List<Integer> listOfKeys2 = map.keySet().stream().collect(Collectors.toList());
    return listOfKeys;
}


The stream() method returns a stream of the keys from the Set of the map keys that Map.keySet() returns. The collect() method of the Stream class is called to collect the results in a List.

The Collectors.toList() passed to the collect() method is a generalized approach. You can collect elements of Stream in a specific collection, such as ArrayList, LinkedList, or any other List implementation. To do so, call the toColection() method, like this.

List<Integer> listOfKeys2 = map.keySet().stream().collect(Collectors.toCollection(ArrayList::new));


Here is the JUnit test code.

@Test
public void convertMapKeysToListWithStream(){
    List<Integer> convertedListOfKeys = mapToListConverter.convertMapKeysToListWithStream(countryDialCodeMap);
    assertThat(convertedListOfKeys, not(IsEmptyCollection.empty()));
    assertThat(convertedListOfKeys, hasSize(5));
    assertThat(convertedListOfKeys, hasItems(33,27));
    assertThat(convertedListOfKeys, containsInAnyOrder(1,33,44,27,55));
    printList(convertedListOfKeys);
}


The JUnit test output in IntelliJ is this.
Test Output Java Map Keys To List with Java 8 Streams

Converting Map values to a List using streams is similar. You only need to get the stream of Map values that map.values() return, like this:

public List<String> convertMapValuesToListWithStream(Map<Integer,String> map){
    List<String> listOfValues = map.values().stream().collect(Collectors.toCollection(ArrayList::new));
    return listOfValues;
}


The test code is this:

public List<String> convertMapValuesToListWithStream(Map<Integer,String> map){
    List<String> listOfValues = map.values().stream().collect(Collectors.toCollection(ArrayList::new));
    return listOfValues;
}


The test output in IntelliJ is this.
Test Output Map Values To List with Stream

Converting Generic Maps to Lists Using Streams and Java Lambdas

Until now, I've shown how to use method references with streams to perform conversions of Maps to Lists.

I personally prefer method references over lambda expressions because I find them to be clear and concise.

Also, when using collections, you will typically use generic collections and perform conversions between them.

For such collections, you can use streams with lambda expressions, like this.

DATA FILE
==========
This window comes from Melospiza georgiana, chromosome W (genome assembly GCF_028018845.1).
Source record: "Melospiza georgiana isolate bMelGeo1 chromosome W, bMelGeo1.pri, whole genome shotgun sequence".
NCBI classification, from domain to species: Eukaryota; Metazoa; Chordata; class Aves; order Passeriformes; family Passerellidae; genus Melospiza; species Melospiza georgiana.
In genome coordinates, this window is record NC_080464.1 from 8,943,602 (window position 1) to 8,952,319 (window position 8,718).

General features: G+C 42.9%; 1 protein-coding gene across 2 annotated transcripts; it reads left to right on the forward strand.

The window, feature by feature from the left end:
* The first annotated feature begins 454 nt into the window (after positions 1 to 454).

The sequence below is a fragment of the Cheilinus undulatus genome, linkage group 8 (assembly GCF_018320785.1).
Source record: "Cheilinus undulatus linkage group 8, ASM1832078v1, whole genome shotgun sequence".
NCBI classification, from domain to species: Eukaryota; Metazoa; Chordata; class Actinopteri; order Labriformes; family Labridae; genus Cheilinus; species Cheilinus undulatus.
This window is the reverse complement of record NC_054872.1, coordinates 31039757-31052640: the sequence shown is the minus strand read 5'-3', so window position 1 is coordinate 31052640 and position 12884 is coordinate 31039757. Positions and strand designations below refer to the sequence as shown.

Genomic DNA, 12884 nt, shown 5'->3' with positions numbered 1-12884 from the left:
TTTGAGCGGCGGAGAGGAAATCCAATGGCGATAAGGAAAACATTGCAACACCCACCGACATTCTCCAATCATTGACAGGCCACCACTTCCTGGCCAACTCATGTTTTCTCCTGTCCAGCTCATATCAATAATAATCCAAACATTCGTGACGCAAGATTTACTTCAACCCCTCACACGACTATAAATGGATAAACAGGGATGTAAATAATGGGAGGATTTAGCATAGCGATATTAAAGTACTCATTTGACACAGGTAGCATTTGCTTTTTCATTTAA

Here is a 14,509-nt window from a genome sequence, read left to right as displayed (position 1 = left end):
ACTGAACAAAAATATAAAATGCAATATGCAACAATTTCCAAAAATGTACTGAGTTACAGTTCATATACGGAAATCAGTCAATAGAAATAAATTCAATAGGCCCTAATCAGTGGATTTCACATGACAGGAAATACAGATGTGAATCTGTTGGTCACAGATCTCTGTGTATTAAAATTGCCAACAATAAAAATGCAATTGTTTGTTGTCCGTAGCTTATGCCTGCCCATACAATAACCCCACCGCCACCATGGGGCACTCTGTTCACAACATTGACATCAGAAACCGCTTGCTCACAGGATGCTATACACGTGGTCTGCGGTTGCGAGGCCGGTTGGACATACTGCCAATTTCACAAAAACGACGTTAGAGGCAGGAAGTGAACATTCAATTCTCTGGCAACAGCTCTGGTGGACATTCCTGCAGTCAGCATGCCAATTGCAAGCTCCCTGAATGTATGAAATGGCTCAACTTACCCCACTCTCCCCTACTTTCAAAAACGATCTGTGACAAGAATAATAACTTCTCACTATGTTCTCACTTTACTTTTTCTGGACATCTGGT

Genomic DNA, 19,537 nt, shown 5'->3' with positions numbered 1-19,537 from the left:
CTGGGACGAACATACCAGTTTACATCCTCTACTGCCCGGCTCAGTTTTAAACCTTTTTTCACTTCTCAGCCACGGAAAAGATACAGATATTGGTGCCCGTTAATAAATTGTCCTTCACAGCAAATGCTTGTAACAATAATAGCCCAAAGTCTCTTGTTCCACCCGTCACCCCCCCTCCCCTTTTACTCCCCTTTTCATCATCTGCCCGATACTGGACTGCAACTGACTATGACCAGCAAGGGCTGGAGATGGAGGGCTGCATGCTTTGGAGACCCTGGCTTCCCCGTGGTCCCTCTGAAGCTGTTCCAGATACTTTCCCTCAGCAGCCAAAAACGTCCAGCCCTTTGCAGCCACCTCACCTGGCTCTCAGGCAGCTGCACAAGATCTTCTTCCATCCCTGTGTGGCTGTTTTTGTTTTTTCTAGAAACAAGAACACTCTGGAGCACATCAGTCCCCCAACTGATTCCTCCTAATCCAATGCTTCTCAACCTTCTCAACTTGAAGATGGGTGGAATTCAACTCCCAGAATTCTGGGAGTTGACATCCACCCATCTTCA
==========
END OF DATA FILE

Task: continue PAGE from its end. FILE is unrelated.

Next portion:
public static<K, V> List<K> convertGenericMapKeysToListWithStreamLambda(Map<K,V> map){
    List<K> keyList = new ArrayList<>();
    map.entrySet().stream().forEach(entry->
      {keyList.add(entry.getKey());
       });
    return keyList;
}


The code to use a method reference is this.

public static<K, V> List<V> convertGenericMapValuesToListWithStreamMethodReference(Map<K,V> map){
    List<V> keyList = new ArrayList<>();
    map.values().stream().forEach(keyList::add);
    return keyList;
}


Here is the JUnit test code.

@Test
public void convertGenericMapKeysToListWithStreamLambda(){
    List<Integer> convertedListOfKeys = mapToListConverter.convertGenericMapKeysToListWithStreamLambda(countryDialCodeMap);
    assertThat(convertedListOfKeys, not(IsEmptyCollection.empty()));
    assertThat(convertedListOfKeys, hasSize(5));
    assertThat(convertedListOfKeys, hasItems(33,27));
    assertThat(convertedListOfKeys, containsInAnyOrder(1,33,44,27,55));
    printList(convertedListOfKeys);
}

@Test
public void convertGenericMapKeysToListWithStreamMethodReference(){
    List<String> convertedListOfValues = mapToListConverter.convertGenericMapValuesToListWithStreamMethodReference(countryDialCodeMap);
    assertThat(convertedListOfValues, not(IsEmptyCollection.empty()));
    assertThat(convertedListOfValues, hasSize(5));
    assertThat(convertedListOfValues, hasItems("United States","France"));
    assertThat(convertedListOfValues, containsInAnyOrder("United States", "United Kingdom", "Brazil", "South Africa", "France"));
    printList(convertedListOfValues);
}


The JUnit test output in IntelliJ is this.

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Topics:
java ,map ,list ,conversion